Nash, T.H., Ryan, B.D., Gries, C., Bungartz, F., (eds.) 2007. Lichen Flora of the Greater Sonoran Desert Region. Vol 3.
Life habit: lichenized Thallus: leprose, continuous, without elongated lobes; prothallus: absent surface: brownish orange, sorediate soredia: fine, brownish orange, leprose, not in well defined soralia cortex: absent; medulla prosoplectenchymatous Apothecia: absent Pycnidia: not observed Spot tests: thallus K+ red, H-, 10%N-, cN-, C-; medulla IKI- Secondary metabolites: unidentified anthraquinones. Substrate and ecology: on bryophytes and calcareous rocks World distribution: Europe and North America Sonoran distribution: Arizona. Notes: Caloplaca chrysodeta is entirely leprose with no corticate areas. The thallus is often somewhat thick with a white cottony medulla. Caloplaca citrina has been confused with C. chrysodeta but C. citrina usually has some cortex and much thicker thallus with slightly lobed margins. In C. chrysodeta the color of the soredia is darker brownish orange instead of distinctly yellow as in C. citrina. The ecology is also distinct with C. citrina occurring in exposed places and C. chrysodeta in moist, shady places, such as limestone sinkholes and cave entrances.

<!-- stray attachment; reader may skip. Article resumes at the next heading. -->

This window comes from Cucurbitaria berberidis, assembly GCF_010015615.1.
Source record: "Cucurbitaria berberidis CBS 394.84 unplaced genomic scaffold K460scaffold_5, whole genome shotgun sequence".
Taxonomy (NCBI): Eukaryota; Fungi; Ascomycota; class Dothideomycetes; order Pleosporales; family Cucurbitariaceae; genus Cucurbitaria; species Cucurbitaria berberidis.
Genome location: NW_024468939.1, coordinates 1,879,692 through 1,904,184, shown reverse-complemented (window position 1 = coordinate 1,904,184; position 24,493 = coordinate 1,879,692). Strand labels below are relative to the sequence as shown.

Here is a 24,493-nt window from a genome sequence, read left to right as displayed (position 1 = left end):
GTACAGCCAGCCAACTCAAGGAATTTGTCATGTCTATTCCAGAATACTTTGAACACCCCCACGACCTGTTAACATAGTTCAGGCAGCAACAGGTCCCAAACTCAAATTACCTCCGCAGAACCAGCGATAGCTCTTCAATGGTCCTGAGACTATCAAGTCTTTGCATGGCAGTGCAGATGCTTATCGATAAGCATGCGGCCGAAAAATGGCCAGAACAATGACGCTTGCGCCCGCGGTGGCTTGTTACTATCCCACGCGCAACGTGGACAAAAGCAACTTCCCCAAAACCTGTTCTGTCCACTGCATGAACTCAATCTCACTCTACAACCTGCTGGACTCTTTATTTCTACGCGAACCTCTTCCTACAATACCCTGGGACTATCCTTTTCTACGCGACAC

Taxonomic note. Ahti (2015), pointing out that Vainio already published the basionym of this species in 1921, only recently validated the combination L. chrysodeta first proposed, but not validly published by Laundon (1974).
Description. Thallus leprose, entirely composed of coarse, deep yellow to orange granules, occasionally in parts ± brownish orange or grayish yellow; individual granules without protruding hyphae, pseudocorticate, (30–)27–44(–45) μm in diam., either dispersed and isolated, or, when well developed, closely aggregating into a thick crust that secondarily breaks apart and then looks ‘areolate’; not delimited by a prothallus, hypothallus absent. Apothecia unknown.
Chemistry. Thallus P–, K+ purple, C–, KC± purplish (fading), UV– (dull); with a large proportion of parietin and smaller proportions of teloschistin, fallacinal, parietinic acid and emodin (chemosyndrome A sensu Søchting 1997).
Ecology and distribution. Cosmopolitan; in Galapagos, known from a single specimen only, collected at a shaded, sheltered, W-exposed overhang, in the high-altitude dry zone of Volcán Darwin (Isabela).
Notes. Bungartz et al. (2013) did not include the species in their key to leprose and leproid lichens from the Galapagos. At the time, the only known record was still considered preliminary. DNA extraction from the single known specimen unfortunately failed, but its morphology and secondary chemistry agree well with L. chrysodeta, which is presently the only known leprose ‘Caloplaca’ from the Americas.